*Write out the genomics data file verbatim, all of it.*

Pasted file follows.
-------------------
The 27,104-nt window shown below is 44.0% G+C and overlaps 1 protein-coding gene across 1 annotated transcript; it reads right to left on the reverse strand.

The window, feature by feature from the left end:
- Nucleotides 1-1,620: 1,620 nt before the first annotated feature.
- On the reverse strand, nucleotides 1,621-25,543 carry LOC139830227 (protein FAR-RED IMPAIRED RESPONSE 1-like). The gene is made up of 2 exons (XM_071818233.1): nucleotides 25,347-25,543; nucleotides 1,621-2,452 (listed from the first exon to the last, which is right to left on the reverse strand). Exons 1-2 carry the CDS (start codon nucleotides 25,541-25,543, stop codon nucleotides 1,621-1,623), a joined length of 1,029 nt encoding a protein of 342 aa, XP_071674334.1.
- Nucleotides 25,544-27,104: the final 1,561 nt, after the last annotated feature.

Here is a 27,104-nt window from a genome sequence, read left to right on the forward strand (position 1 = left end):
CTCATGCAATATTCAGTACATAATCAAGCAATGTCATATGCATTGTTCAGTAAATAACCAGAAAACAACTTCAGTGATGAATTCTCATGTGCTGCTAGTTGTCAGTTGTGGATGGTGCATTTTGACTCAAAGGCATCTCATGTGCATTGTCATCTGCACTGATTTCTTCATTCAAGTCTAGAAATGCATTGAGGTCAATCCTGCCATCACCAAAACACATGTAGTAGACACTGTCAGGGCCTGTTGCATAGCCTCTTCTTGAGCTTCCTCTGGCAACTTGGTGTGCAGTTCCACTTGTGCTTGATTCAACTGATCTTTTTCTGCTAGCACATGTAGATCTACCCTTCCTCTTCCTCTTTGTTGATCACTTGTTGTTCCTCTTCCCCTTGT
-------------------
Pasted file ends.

The 27,104-nt window shown below is 44.0% G+C and overlaps 1 protein-coding gene across 1 annotated transcript; it reads right to left on the reverse strand.

The window, feature by feature from the left end:
- Nucleotides 1-1,620: 1,620 nt before the first annotated feature.
- On the reverse strand, nucleotides 1,621-25,543 carry LOC139830227 (protein FAR-RED IMPAIRED RESPONSE 1-like). The gene is made up of 2 exons (XM_071818233.1): nucleotides 25,347-25,543; nucleotides 1,621-2,452 (listed from the first exon to the last, which is right to left on the reverse strand). Exons 1-2 carry the CDS (start codon nucleotides 25,541-25,543, stop codon nucleotides 1,621-1,623), a joined length of 1,029 nt encoding a protein of 342 aa, XP_071674334.1.
- Nucleotides 25,544-27,104: the final 1,561 nt, after the last annotated feature.

Here is a 27,104-nt window from a genome sequence, read left to right on the forward strand (position 1 = left end):
CTCATGCAATATTCAGTACATAATCAAGCAATGTCATATGCATTGTTCAGTAAATAACCAGAAAACAACTTCAGTGATGAATTCTCATGTGCTGCTAGTTGTCAGTTGTGGATGGTGCATTTTGACTCAAAGGCATCTCATGTGCATTGTCATCTGCACTGATTTCTTCATTCAAGTCTAGAAATGCATTGAGGTCAATCCTGCCATCACCAAAACACATGTAGTAGACACTGTCAGGGCCTGTTGCATAGCCTCTTCTTGAGCTTCCTCTGGCAACTTGGTGTGCAGTTCCACTTGTGCTTGATTCAACTGATCTTTTTCTGCTAGCACATGTAGATCTACCCTTCCTCTTCCTCTTTGTTGATCACTTGTTGTTCCTCTTCCCCTTGT